The Clash on the other hand are a band who felt similarly to the Sex Pistols, they too were angry young men. Formed at the same time in the same city, they hung out with the Pistols as part of ‘Punk’s inner circle’. The Clash were more political if anything, than The Pistols, just as angry, just as loud. The thing was, the Clash were less of a circus. Less novelty shock value, more integrity. They embraced other sounds, other musical styles, ska and reggae in particular. They learned to play their instruments properly and they wrote intelligent songs about stuff that mattered to them. They sung about their lives as young blokes in West London. The Clash did way more to progress music than the Pistols ever did. The Clash were a cultural scalpel cutting sharply, accurately and to the bone, the Pistols were a fired up yobbo smashing you in the face with a sledgehammer.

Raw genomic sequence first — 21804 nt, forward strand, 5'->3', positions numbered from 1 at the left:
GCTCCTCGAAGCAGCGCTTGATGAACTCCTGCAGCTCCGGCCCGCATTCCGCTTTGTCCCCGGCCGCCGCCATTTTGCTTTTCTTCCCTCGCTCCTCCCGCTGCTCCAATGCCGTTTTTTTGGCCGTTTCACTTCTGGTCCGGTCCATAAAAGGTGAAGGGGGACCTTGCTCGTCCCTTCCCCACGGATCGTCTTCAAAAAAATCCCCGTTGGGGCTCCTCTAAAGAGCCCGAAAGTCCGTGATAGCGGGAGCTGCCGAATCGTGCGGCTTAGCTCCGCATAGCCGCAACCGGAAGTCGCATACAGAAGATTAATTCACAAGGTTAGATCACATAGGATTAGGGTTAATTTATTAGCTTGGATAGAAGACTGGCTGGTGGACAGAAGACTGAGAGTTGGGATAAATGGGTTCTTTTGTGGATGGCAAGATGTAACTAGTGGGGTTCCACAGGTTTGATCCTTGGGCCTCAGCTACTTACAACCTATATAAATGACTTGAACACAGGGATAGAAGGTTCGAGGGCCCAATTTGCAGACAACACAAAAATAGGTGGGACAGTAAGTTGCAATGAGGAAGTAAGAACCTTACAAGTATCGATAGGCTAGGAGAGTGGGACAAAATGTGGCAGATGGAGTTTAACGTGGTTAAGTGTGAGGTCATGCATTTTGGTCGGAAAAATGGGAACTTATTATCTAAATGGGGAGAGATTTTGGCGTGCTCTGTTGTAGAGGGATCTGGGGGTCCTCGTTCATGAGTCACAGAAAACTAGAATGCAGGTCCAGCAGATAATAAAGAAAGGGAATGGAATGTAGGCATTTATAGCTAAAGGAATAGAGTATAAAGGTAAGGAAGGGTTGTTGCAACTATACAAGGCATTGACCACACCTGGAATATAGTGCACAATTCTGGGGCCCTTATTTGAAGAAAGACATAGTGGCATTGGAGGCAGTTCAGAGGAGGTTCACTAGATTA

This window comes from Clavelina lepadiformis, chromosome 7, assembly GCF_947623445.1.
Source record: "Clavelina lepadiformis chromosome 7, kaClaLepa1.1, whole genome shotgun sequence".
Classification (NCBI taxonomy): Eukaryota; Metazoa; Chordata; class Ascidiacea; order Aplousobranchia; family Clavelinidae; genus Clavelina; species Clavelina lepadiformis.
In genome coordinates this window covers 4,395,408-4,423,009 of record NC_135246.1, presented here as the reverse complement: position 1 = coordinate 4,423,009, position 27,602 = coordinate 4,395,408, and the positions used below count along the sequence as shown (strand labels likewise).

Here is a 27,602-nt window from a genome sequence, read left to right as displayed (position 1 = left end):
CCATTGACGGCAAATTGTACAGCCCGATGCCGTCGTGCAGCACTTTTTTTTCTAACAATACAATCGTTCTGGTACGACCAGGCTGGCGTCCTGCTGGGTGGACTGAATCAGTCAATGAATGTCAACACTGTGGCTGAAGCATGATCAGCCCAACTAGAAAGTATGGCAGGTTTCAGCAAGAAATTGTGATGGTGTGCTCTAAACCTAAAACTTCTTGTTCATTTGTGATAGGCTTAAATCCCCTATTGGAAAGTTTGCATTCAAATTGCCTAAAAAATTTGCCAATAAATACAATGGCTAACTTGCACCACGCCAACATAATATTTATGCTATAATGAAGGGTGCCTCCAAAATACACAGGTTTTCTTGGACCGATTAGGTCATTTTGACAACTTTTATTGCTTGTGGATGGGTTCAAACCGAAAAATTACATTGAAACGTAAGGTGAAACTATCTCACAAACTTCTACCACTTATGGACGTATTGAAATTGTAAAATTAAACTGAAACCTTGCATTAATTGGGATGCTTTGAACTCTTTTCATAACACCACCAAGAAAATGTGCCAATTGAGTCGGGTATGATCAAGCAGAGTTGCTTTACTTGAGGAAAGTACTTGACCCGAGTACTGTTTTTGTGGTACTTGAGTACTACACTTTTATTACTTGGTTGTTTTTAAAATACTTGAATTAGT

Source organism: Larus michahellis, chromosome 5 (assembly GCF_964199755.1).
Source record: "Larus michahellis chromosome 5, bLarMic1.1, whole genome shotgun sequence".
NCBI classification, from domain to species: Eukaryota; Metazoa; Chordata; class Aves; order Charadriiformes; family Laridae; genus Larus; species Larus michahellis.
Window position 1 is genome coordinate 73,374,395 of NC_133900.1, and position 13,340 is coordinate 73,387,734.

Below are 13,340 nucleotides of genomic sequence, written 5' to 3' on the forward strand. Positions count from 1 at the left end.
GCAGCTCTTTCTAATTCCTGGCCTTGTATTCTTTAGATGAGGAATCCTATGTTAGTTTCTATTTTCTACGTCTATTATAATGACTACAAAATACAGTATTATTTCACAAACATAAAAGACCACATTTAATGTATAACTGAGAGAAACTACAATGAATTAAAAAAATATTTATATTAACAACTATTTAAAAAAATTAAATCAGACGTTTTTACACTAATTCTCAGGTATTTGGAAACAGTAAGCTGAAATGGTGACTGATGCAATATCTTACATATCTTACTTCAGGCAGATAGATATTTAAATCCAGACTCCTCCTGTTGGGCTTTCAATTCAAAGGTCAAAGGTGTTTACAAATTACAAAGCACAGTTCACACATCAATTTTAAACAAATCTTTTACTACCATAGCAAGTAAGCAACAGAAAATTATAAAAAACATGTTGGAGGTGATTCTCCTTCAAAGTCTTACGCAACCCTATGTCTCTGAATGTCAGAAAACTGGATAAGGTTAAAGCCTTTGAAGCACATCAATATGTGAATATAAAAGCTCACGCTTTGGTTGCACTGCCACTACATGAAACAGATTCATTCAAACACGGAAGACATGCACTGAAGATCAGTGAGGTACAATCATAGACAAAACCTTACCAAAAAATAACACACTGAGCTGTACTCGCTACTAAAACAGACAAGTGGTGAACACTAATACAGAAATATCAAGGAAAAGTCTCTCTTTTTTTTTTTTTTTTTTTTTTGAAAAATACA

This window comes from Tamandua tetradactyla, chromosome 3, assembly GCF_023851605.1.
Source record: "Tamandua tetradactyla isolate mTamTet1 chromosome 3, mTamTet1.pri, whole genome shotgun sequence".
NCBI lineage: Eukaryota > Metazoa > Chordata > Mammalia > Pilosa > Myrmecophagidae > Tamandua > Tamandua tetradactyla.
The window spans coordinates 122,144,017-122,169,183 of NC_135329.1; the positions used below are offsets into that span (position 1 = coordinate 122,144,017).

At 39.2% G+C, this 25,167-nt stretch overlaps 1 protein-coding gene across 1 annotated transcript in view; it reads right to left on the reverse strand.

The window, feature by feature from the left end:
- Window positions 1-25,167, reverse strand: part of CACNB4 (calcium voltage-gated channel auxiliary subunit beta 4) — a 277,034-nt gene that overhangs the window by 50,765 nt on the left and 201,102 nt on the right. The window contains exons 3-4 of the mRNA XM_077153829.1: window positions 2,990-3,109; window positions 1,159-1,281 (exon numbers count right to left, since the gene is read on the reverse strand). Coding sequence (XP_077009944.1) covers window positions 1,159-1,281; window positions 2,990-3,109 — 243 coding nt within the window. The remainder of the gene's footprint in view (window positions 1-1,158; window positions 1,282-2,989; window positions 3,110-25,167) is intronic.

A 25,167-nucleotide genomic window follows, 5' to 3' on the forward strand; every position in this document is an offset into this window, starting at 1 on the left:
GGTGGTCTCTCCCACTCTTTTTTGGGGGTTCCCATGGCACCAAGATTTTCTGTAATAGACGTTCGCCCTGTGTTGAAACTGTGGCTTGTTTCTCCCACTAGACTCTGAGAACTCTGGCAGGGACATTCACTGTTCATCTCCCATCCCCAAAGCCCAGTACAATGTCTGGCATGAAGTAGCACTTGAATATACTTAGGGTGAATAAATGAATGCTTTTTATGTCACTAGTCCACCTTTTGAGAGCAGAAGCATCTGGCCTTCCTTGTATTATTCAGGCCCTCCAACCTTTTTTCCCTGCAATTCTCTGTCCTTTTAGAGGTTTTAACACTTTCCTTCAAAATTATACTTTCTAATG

In the last ten years in the UK and probably the last 20 years in the US we have seen a rejection of the old ways of doing things in the beer industry. Young people have come into the industry and have shaken things up, brought new, innovative ways of doing things. They have questioned, challenged and generally made a nuisance of themselves amongst the old guard. This is good, authority must be challenged. However we have to make sure it is not just challenge for the sake of challenge.

A lot of new ‘craft’ brewers make a lot of noise whilst making edgy, extreme, alienating beer. They have their fans for sure, but the beer often isn’t well put together- it is rough round the edges, the knowledge isn’t there. They are have a go heroes. Image comes before quality, repeatability and longevity. Others are much more willing to learn from others including (gasp!) the older generation, look abroad to other styles for inspiration and to improve their knowledge. They want to improve as they realise it will have a wider, longer lasting, more sustainable effects on the industry.

New breweries: innovate. Be angry about the shit that went before, it wasn’t good enough. Sing about what you are doing, and sing it loudly but remember to be like the Clash, not The Sex Pistols.

Picture credit goes to:

Camden vs. Redwell 2: The Shamen